Please use this identifier to cite or link to this item: http://hdl.handle.net/2440/72965
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Type: Journal article
Title: The Availability of Copper in Soils Historically Amended with Sewage Sludge, Manure, and Compost
Author: Smolders, E.
Oorts, K.
Lombi, E.
Schoeters, I.
Ma, Y.
Zrna, S.
McLaughlin, M.
Citation: Journal of Environmental Quality, 2012; 41(0002):506-514
Publisher: Amer Soc Agronomy
Issue Date: 2012
ISSN: 0047-2425
1537-2537
Statement of
Responsibility: 
Erik Smolders, Koen Oorts, Enzo Lombi, Ilse Schoeters, Yibing Ma, Sharyn Zrna, and Mike J. McLaughlin
Abstract: Metals in soils amended with sewage sludge are typically less available compared with those in soils spiked with soluble metal salts. However, it is unclear if this difference remains in the long term. A survey of copper (Cu) availability was made in soils amended with sewage sludge, manure, and compost, collectively named organic amendments. Paired sets of amended and control soils were collected from 22 field trials where the organic amendments had aged up to 112 yr. Amended soils had higher total Cu concentrations (range, 2–220 mg Cu kg−1; median, 15 mg Cu kg−1) and organic C (range, 1–16 g kg−1; median, 4 g kg−1) than control soils. All samples were freshly spiked with CuCl2, and the toxicity of added Cu to barley was compared between amended and control soils. The toxicity of added Cu was significantly lower in amended soils than in control soil in 15 sets by, on average, a factor of 1.4, suggesting that aged amendments do not largely increase Cu binding sites. The fraction of added Cu that is isotopic exchangeable Cu (labile Cu) was compared between control soils freshly spiked with CuCl2 and amended soils with both soils at identical total Cu concentrations. Copper derived from amendments was significantly less labile (on average 5.9-fold) than freshly added Cu in 18 sets of soils. This study shows that Cu availability after long-term applications of organic amendments is lower than that of freshly added Cu2+ salts, mainly because of its lower availability in the original matrix and ageing reactions than because of increased metal binding sites in soil.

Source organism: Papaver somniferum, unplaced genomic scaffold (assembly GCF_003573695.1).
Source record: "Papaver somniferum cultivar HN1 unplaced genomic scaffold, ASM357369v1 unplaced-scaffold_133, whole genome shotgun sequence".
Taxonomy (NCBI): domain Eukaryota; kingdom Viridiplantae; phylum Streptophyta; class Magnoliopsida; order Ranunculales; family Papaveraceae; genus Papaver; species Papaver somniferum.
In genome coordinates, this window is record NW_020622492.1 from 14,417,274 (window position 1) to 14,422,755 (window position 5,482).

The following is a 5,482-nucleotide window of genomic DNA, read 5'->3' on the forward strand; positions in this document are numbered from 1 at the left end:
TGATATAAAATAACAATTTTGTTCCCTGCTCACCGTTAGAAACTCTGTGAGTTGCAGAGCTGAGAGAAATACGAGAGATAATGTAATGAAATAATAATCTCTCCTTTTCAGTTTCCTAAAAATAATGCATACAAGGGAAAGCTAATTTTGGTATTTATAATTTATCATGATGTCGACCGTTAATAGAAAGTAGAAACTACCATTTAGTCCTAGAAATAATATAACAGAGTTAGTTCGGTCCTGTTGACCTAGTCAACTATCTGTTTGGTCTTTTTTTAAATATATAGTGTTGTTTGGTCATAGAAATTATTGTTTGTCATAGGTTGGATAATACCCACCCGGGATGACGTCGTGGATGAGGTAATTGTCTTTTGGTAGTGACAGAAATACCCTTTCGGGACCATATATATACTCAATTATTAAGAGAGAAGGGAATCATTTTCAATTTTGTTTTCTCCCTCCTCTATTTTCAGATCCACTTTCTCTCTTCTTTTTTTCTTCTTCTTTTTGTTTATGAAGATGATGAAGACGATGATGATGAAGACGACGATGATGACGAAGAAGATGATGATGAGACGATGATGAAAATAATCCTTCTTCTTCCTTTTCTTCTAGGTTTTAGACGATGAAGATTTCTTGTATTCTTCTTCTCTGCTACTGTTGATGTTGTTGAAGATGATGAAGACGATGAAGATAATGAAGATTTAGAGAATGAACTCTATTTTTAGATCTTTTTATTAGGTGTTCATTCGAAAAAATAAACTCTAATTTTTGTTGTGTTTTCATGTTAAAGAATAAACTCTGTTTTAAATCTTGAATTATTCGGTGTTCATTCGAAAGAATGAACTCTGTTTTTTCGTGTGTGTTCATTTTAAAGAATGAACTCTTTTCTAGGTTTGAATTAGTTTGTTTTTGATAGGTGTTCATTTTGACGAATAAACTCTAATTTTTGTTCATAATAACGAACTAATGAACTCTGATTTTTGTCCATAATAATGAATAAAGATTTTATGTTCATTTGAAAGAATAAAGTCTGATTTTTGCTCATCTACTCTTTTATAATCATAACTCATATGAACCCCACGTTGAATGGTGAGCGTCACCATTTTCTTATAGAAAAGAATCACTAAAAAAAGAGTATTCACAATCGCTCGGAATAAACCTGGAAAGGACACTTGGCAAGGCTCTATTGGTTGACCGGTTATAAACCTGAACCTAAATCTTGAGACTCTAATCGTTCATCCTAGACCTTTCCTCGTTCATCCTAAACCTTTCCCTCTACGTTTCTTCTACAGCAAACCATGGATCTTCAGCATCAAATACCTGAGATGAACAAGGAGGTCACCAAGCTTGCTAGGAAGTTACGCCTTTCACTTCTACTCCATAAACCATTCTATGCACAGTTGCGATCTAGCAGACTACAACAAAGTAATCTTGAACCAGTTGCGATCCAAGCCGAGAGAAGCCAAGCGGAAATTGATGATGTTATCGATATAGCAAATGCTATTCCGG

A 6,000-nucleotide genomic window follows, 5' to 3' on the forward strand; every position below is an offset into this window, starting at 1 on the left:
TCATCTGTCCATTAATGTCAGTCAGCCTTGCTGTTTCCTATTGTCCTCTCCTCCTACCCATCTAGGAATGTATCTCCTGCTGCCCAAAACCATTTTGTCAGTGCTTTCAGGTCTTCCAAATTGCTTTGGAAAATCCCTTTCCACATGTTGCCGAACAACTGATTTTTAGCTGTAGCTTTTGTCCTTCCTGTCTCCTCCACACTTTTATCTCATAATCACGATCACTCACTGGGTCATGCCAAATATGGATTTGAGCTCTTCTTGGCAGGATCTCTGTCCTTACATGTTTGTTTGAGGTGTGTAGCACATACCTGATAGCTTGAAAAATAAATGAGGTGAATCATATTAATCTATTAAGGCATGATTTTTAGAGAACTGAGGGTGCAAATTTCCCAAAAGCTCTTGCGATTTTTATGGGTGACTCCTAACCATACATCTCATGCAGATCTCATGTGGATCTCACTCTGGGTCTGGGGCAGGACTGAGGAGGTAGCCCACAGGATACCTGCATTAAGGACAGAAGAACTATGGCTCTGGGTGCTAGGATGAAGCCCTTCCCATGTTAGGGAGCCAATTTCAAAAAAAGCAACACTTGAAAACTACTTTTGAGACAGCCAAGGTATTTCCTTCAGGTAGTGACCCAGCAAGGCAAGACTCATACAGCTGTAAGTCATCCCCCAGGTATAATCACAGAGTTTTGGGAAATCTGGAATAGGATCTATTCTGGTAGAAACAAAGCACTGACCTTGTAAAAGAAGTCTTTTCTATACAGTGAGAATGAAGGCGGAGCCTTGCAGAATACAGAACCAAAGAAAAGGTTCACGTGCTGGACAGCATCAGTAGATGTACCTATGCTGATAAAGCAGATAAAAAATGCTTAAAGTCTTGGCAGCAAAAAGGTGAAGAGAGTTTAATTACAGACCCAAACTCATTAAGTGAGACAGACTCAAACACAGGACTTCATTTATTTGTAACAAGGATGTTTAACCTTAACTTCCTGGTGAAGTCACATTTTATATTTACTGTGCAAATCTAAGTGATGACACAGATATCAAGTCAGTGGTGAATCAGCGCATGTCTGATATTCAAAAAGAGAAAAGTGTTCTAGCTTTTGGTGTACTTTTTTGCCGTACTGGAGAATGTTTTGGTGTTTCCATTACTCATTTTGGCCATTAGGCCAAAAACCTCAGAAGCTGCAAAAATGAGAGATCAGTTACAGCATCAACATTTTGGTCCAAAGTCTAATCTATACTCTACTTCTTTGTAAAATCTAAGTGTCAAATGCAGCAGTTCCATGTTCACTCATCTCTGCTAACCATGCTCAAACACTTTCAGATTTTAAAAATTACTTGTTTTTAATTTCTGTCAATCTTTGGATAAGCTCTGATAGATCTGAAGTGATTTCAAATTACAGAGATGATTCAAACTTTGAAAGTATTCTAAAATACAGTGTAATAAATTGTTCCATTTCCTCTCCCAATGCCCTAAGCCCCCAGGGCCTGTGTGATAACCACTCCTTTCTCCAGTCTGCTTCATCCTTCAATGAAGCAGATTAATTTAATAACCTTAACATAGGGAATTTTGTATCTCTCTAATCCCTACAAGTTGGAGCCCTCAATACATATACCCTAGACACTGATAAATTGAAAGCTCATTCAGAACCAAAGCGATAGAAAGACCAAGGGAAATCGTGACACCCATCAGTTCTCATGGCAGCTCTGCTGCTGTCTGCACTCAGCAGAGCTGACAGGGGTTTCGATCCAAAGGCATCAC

Keywords: Plants; Copper; Salts; Manure; Soil; Sewage; Solubility
Rights: Copyright © 2012 by the American Society of Agronomy, Crop Science Society of America, and Soil Science Society of America. All rights reserved.
RMID: 0020117993
DOI: 10.2134/jeq2011.0317
Appears in Collections:Agriculture, Food and Wine publications
Environment Institute publications

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